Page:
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Synopsys debuts 5 GHz PCI express core

SAN JOSE, Calif. — Synopsys officially rolls out a silicon core for PCI Express 2.0 Monday (April 28), claiming the 5 GHz technology is beginning to get attention from designers. The news comes at a time when experts say the industry is moving at a relatively slow pace down the Express road map.

Synopsys is supplying silicon intellectual property for the physical layer, controller and verification portions of the Express 2.0 spec.

“Other companies tend to have one or two of the components but not all three,” said Navraj Nandra, director of mixed-signal IP at Synopsys. “When you have to work with more than one silicon IP vendor, it gets complicated,” he said.

The IP comes in versions supporting four and eight lanes of Express, which Synopsys believes are the most common configurations. However, at least one switch maker is creating a 32-lane Express switch chip using multiple copies of the core.

The IP includes embedded diagnostics and ATE test vectors. It also supports an ability to test analog functions via a digital tester, thanks to technology Synopsys acquired with startup Accelerant Networks.

The cores currently are optimized for 2V operation in the 65nm process technology of TSMC and the Common Platform group which includes Chartered, IBM and Samsung. A version drawing 1.8V for a 40nm TSMC process will be available before the end of the year.

“It looks like most fabs are going after 40nm [and 1.8V operation] aggressively,” said Nandra.”The difference between 40 and 45nm comes down to a 19 percent savings in area for the same price,” he added.

Interest in the version 2.0 of Express is gathering steam now that a first compliance workshop for the technology has been announced for August, said Nandra. “We are starting to see a lot more request for quotes coming in for connections to server cards for storage networking and other data center functions,” he added.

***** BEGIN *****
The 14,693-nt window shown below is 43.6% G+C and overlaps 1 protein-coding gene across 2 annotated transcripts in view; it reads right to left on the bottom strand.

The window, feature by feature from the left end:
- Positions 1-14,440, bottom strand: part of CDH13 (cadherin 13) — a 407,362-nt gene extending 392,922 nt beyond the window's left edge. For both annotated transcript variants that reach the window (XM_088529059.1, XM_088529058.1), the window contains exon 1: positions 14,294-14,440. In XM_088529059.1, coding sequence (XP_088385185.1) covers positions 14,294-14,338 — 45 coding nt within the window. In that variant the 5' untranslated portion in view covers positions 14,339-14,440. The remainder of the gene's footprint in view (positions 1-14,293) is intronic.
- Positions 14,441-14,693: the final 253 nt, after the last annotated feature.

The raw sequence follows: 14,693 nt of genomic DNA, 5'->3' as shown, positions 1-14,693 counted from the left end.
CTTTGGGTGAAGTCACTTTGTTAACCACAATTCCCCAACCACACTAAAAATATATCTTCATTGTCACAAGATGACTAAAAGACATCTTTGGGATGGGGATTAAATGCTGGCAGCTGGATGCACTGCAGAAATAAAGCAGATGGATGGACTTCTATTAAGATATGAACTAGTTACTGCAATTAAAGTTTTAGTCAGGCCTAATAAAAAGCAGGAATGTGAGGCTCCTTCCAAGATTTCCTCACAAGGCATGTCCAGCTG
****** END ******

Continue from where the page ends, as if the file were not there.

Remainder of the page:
The transition from the initial 2.5G version of Express to the new version will likely be a slow one, similar to the shift from PCI to Express, said Mike Krause, an I/O specialist with Hewlett-Packard's x86 server group.

“It has taken nearly four years to achieve truly broad penetration and coverage [for 2.5G Express] across the volume market segments, and it is slowly penetrating in some but not all niche market segments,” Krause wrote in an email interview. “Server adoption of Express also took quite a bit of time as many customers were satisfied with PCI and PCI-X, so phasing those technologies out completely has yet to occur,” he added.

In that light, Krause said he expects a volume ramp for the 5 GHz version in client systems will just get started this year. “In the server space, there isn't a major bandwidth bottleneck today so expect to see 5.0 be more of a 2009 start to ramp to volume and progress to broad adoption through 2010-2012,” Krause said.

Vendors may drive the speed of the transition as they gauge the trade offs between the two technologies in terms of in power consumption, throughput and efficiencies in process technologies, chip packaging and board layout, Krause said.

One of the biggest drivers for Express 2.0 is the speed with which Intel drives the technology into its mainstream processors and chip sets. Intel used Express 2.0 for the first time in a limited number of workstation and server chip sets that shipped late last year.

The Intel X38 and X48 desktop chipsets and Intel 5400 server/workstation chipsets will further proliferate the technology in high-end enterprise and consumer platforms in 2008 and beyond, said Ajay Bhatt, chief I/O architect for Intel's Digital Enterprise Group.

Looking to the horizon, the PCI Special Interest group said it is developing a 3.0 version of Express capable of up to 8G transfers/second.

“We expect that the 3.0 specifications will be available in time for the industry to develop [systems] starting in 2011 and beyond,” said Bhatt in an email exchange.

Nandra of Synopsys said he expects a draft version 0.5 of the next-generation Express spec could be completed at a PCI SIG meeting in May. He hopes Synopsys can build one serdes core that could be used for both the 8 GT/s Express 3.0 and the 10 Gbit/s speeds of the 10GBase-KR spec for backplane Ethernet.

Krause of HP agreed that the Express 3.0 spec will probably not hit until 2010-2011. Just how widely that technology is adopted depends on whether processor makers integrate it into their CPUs, he said.

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